How Care Providers Construct and Frame Problems Related to Violence in Institutional Care for Older People

Authors

  • Åsa Sandvide RN, PhD
  • Sture Åström RNT, PhD
  • Britt-Inger Saveman RNT, PhD

DOI:

https://doi.org/10.1558/cam.v7i2.155

Keywords:

discourse analysis, institutional care, older persons, social constructionism, violence

Abstract

The aim was to describe how care providers discursively constructed and framed problems related to the occurrence of violence in their interactions with older persons in institutional care. The study followed a social constructionist approach where violence was considered a social phenomenon constructed in discursive processes. It was based on the assumption that the way in which a problem is articulated is closely connected to beliefs, which in turn create and maintain a space for the support of certain actions and solutions that are possible and relevant in the given context. The analyzed text comprised narrative interviews with 46 care providers who had been involved in violence that occurred in social interactions with older persons. The analysis was inspired by discourse theory. The interactions were presented as a difficult and unavoidable problem related to the illness, caring for the body, competence and profession as well as the social order. The descriptions of the violence and related problems are manifestations of discourses. The prevailing discourses in the text were the medical and physical. The presentations of problems can be used to challenge dominant ways of thinking as well as the beliefs and common understandings about the subject.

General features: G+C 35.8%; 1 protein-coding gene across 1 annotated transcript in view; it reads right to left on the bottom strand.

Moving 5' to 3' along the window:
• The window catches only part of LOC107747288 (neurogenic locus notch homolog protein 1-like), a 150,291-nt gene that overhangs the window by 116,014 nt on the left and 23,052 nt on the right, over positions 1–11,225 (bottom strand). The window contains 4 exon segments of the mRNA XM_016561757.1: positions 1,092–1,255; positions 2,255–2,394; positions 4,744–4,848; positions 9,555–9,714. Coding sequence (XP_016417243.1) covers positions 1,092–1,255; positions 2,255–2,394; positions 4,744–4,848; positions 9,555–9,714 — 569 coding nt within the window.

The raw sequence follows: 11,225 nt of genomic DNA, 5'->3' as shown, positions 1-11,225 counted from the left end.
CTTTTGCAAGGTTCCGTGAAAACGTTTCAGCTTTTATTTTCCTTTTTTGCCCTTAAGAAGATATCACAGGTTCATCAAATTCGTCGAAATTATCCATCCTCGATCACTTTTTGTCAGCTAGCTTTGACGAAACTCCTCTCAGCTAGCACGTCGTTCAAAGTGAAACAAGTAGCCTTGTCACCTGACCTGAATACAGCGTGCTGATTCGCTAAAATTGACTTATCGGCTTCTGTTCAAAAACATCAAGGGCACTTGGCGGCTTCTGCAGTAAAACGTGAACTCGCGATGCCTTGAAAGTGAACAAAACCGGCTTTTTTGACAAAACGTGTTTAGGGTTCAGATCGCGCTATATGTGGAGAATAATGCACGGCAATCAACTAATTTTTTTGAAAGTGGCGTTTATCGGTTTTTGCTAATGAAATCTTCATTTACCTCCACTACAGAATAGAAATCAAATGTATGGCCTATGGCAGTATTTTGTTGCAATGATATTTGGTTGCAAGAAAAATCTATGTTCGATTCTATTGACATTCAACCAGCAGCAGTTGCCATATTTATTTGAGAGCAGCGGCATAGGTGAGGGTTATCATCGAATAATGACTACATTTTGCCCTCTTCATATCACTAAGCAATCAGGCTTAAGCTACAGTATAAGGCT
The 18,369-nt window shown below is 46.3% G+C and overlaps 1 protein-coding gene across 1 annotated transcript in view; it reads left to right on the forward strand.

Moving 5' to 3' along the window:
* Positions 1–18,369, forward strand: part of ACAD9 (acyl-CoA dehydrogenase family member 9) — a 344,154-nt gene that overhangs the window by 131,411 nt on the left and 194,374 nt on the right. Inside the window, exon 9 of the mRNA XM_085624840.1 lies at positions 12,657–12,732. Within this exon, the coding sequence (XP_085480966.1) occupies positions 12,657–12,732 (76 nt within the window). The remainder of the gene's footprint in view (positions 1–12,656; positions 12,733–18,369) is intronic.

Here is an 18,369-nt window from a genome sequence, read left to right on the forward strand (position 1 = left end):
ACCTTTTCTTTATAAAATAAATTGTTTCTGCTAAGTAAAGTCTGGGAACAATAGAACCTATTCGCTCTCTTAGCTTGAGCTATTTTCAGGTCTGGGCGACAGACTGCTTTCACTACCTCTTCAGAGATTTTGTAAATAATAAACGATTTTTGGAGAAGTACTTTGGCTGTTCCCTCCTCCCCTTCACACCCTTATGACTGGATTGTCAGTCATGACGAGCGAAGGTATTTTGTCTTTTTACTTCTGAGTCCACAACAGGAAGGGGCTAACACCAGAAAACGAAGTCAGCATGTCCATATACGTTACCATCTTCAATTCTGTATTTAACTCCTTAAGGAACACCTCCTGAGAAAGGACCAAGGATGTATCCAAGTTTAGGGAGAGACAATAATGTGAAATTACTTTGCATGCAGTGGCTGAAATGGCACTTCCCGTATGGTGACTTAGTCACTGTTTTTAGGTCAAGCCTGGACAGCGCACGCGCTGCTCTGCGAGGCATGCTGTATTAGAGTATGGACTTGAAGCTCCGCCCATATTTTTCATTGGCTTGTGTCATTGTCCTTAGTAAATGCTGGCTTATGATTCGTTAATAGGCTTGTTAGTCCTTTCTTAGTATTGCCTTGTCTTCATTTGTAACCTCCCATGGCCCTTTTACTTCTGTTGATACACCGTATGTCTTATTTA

Author Biographies

Åsa Sandvide, RN, PhD

School of Human Sciences

Sture Åström, RNT, PhD

Department of Nursing

Britt-Inger Saveman, RNT, PhD

Department of Nursing

Published

2011-04-01

How to Cite

Sandvide, Åsa, Åström, S., & Saveman, B.-I. (2011). How Care Providers Construct and Frame Problems Related to Violence in Institutional Care for Older People. Communication and Medicine, 7(2), 155–164. https://doi.org/10.1558/cam.v7i2.155

Issue

Section

Articles